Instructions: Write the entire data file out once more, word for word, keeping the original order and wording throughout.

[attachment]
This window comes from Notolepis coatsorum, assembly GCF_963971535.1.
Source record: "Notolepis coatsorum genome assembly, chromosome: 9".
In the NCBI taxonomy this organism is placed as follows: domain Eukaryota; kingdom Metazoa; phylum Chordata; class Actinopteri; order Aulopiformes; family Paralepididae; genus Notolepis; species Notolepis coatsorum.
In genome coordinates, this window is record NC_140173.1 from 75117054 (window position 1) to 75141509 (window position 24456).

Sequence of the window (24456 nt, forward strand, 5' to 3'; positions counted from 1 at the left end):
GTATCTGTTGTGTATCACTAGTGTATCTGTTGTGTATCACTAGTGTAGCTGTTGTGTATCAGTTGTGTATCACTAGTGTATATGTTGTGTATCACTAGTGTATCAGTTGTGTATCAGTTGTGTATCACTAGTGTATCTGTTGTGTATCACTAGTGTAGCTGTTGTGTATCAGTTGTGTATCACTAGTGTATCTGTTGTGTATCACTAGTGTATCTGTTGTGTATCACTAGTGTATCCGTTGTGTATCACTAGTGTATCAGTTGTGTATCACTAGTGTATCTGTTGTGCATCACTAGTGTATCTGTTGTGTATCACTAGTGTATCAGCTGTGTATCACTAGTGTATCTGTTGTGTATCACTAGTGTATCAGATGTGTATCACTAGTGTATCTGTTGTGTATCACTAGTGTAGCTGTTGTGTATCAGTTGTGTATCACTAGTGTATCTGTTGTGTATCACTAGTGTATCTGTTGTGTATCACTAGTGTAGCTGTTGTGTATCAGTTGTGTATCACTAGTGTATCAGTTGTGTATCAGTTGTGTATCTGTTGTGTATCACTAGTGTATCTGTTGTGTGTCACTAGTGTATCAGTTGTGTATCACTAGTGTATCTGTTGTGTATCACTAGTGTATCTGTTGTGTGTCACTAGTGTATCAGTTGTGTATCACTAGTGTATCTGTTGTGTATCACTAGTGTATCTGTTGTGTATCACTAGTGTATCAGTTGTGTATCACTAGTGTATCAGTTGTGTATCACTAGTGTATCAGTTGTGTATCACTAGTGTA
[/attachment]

This window comes from Notolepis coatsorum, assembly GCF_963971535.1.
Source record: "Notolepis coatsorum genome assembly, chromosome: 9".
In the NCBI taxonomy this organism is placed as follows: domain Eukaryota; kingdom Metazoa; phylum Chordata; class Actinopteri; order Aulopiformes; family Paralepididae; genus Notolepis; species Notolepis coatsorum.
In genome coordinates, this window is record NC_140173.1 from 75117054 (window position 1) to 75141509 (window position 24456).

Sequence of the window (24456 nt, forward strand, 5' to 3'; positions counted from 1 at the left end):
GTATCTGTTGTGTATCACTAGTGTATCTGTTGTGTATCACTAGTGTAGCTGTTGTGTATCAGTTGTGTATCACTAGTGTATATGTTGTGTATCACTAGTGTATCAGTTGTGTATCAGTTGTGTATCACTAGTGTATCTGTTGTGTATCACTAGTGTAGCTGTTGTGTATCAGTTGTGTATCACTAGTGTATCTGTTGTGTATCACTAGTGTATCTGTTGTGTATCACTAGTGTATCCGTTGTGTATCACTAGTGTATCAGTTGTGTATCACTAGTGTATCTGTTGTGCATCACTAGTGTATCTGTTGTGTATCACTAGTGTATCAGCTGTGTATCACTAGTGTATCTGTTGTGTATCACTAGTGTATCAGATGTGTATCACTAGTGTATCTGTTGTGTATCACTAGTGTAGCTGTTGTGTATCAGTTGTGTATCACTAGTGTATCTGTTGTGTATCACTAGTGTATCTGTTGTGTATCACTAGTGTAGCTGTTGTGTATCAGTTGTGTATCACTAGTGTATCAGTTGTGTATCAGTTGTGTATCTGTTGTGTATCACTAGTGTATCTGTTGTGTGTCACTAGTGTATCAGTTGTGTATCACTAGTGTATCTGTTGTGTATCACTAGTGTATCTGTTGTGTGTCACTAGTGTATCAGTTGTGTATCACTAGTGTATCTGTTGTGTATCACTAGTGTATCTGTTGTGTATCACTAGTGTATCAGTTGTGTATCACTAGTGTATCAGTTGTGTATCACTAGTGTATCAGTTGTGTATCACTAGTGTA